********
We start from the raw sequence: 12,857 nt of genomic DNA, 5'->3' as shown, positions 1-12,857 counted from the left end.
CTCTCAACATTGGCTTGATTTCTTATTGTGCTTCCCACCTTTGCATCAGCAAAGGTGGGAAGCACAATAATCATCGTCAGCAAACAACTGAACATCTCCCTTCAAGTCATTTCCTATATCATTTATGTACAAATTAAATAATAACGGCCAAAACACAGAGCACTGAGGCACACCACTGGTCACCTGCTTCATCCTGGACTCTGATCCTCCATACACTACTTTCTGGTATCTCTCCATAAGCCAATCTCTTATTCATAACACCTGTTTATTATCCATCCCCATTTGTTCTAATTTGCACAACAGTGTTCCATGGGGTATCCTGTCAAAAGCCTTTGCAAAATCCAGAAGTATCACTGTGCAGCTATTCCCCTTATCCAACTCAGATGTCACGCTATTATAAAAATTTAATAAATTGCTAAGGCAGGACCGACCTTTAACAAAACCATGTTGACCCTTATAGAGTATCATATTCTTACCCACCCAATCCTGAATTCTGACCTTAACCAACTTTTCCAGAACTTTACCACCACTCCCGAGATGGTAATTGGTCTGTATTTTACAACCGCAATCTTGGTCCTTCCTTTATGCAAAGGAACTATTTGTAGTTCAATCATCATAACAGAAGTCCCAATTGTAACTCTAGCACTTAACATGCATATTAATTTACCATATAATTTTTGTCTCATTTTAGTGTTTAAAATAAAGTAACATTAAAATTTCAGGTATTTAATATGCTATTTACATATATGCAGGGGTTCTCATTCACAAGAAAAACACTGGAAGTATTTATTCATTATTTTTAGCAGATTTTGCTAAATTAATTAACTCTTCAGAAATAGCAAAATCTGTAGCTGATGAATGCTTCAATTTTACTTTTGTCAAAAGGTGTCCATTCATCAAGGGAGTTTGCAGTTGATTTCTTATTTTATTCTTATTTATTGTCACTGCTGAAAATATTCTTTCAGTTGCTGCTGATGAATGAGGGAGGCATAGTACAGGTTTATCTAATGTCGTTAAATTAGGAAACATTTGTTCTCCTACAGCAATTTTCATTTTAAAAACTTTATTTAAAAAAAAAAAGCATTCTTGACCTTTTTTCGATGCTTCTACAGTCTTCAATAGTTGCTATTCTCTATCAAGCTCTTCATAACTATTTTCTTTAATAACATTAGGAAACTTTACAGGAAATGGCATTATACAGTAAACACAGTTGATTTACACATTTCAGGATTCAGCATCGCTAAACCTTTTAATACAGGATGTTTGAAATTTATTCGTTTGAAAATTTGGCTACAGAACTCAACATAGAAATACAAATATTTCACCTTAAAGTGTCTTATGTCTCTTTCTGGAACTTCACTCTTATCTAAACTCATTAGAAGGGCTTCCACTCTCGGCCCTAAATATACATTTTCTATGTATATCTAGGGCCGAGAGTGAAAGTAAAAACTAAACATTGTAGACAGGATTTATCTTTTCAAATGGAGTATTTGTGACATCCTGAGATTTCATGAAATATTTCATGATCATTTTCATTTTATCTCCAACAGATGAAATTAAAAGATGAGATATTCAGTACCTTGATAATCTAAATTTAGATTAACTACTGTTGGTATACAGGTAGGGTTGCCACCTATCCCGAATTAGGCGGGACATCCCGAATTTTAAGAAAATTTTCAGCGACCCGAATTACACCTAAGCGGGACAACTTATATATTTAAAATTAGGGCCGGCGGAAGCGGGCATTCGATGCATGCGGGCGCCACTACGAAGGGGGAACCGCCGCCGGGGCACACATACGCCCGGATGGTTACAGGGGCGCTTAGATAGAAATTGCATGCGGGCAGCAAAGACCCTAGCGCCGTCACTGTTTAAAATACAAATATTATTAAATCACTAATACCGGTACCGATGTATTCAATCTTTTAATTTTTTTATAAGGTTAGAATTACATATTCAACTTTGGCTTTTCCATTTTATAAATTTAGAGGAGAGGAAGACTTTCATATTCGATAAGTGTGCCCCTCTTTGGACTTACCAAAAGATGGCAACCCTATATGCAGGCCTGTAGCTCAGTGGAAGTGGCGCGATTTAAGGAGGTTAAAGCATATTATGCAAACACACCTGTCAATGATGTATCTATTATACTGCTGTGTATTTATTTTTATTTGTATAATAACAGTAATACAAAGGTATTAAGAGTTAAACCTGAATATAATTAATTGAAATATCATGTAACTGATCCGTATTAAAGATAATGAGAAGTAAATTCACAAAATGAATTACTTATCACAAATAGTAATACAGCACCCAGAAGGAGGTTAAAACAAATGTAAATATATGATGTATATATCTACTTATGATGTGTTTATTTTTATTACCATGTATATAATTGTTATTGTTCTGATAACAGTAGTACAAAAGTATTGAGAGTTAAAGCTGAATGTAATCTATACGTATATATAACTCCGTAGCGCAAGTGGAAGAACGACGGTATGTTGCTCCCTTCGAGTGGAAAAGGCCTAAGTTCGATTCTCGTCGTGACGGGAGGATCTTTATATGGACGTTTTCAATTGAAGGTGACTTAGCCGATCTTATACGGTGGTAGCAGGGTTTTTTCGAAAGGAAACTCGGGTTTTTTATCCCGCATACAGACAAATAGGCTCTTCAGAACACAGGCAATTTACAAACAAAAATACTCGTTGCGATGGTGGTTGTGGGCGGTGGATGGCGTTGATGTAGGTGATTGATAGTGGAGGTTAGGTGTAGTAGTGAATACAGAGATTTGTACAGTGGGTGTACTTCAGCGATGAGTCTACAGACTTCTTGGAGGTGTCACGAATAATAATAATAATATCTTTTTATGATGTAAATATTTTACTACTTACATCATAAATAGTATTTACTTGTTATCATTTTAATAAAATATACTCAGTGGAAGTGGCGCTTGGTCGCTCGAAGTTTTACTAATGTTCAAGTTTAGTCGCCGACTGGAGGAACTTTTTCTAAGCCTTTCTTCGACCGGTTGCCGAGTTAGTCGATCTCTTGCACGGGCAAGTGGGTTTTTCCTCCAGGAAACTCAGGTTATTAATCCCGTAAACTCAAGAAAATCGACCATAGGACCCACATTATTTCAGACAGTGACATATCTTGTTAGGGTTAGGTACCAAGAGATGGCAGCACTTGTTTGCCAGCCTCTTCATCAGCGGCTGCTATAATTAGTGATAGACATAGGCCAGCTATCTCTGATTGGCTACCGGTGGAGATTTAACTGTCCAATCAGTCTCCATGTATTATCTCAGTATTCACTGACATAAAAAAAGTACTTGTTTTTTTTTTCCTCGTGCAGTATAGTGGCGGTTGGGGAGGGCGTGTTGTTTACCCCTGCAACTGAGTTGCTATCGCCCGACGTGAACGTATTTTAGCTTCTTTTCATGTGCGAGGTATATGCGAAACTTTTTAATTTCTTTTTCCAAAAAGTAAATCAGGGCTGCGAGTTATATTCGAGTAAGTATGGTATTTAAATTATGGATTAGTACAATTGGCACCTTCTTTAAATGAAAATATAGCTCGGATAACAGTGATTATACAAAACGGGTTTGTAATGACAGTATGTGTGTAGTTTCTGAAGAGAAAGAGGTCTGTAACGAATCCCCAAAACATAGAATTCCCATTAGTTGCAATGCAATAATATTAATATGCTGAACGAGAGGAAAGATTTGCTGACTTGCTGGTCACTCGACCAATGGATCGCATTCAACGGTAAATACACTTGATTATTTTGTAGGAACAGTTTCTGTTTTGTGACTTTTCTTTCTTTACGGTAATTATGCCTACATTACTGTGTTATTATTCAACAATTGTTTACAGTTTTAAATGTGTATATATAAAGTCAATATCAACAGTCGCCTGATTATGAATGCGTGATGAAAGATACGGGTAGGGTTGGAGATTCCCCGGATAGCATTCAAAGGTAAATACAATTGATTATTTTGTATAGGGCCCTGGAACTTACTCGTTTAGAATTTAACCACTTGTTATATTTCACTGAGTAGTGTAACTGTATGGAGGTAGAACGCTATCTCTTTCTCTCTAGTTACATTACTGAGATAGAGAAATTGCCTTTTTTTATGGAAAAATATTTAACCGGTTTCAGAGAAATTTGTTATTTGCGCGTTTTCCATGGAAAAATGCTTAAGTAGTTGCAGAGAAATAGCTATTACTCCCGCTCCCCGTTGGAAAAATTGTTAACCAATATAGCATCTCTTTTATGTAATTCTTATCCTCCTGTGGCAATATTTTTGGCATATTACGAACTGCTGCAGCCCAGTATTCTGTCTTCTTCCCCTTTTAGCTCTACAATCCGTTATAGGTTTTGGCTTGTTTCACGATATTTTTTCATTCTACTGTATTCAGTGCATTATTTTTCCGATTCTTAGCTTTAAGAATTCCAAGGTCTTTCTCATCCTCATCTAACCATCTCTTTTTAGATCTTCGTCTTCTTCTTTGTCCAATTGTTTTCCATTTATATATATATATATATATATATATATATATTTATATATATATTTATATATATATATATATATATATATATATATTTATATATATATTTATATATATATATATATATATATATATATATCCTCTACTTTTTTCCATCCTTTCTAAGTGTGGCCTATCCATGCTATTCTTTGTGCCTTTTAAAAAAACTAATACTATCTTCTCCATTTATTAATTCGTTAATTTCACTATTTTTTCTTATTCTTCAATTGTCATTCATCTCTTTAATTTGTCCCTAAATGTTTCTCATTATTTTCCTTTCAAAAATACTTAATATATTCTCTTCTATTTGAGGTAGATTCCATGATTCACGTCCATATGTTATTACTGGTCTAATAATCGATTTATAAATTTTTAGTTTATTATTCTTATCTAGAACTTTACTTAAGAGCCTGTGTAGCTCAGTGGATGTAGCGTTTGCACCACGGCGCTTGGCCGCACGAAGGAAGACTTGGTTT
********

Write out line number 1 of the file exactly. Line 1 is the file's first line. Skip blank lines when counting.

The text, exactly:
We start from the raw sequence: 12,857 nt of genomic DNA, 5'->3' as shown, positions 1-12,857 counted from the left end.